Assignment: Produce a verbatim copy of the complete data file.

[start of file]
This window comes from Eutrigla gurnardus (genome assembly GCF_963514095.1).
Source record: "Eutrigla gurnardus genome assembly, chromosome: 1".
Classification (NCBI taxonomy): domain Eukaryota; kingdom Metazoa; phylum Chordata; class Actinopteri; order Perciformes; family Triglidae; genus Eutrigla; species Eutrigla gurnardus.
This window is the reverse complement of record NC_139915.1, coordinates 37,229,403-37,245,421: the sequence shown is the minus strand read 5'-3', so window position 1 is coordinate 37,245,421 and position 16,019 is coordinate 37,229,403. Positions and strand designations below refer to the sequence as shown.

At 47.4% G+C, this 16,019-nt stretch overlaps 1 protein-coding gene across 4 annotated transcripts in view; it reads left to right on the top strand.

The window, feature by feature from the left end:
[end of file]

This window comes from Eutrigla gurnardus (genome assembly GCF_963514095.1).
Source record: "Eutrigla gurnardus genome assembly, chromosome: 1".
Classification (NCBI taxonomy): domain Eukaryota; kingdom Metazoa; phylum Chordata; class Actinopteri; order Perciformes; family Triglidae; genus Eutrigla; species Eutrigla gurnardus.
This window is the reverse complement of record NC_139915.1, coordinates 37,229,403-37,245,421: the sequence shown is the minus strand read 5'-3', so window position 1 is coordinate 37,245,421 and position 16,019 is coordinate 37,229,403. Positions and strand designations below refer to the sequence as shown.

At 47.4% G+C, this 16,019-nt stretch overlaps 1 protein-coding gene across 4 annotated transcripts in view; it reads left to right on the top strand.

The window, feature by feature from the left end: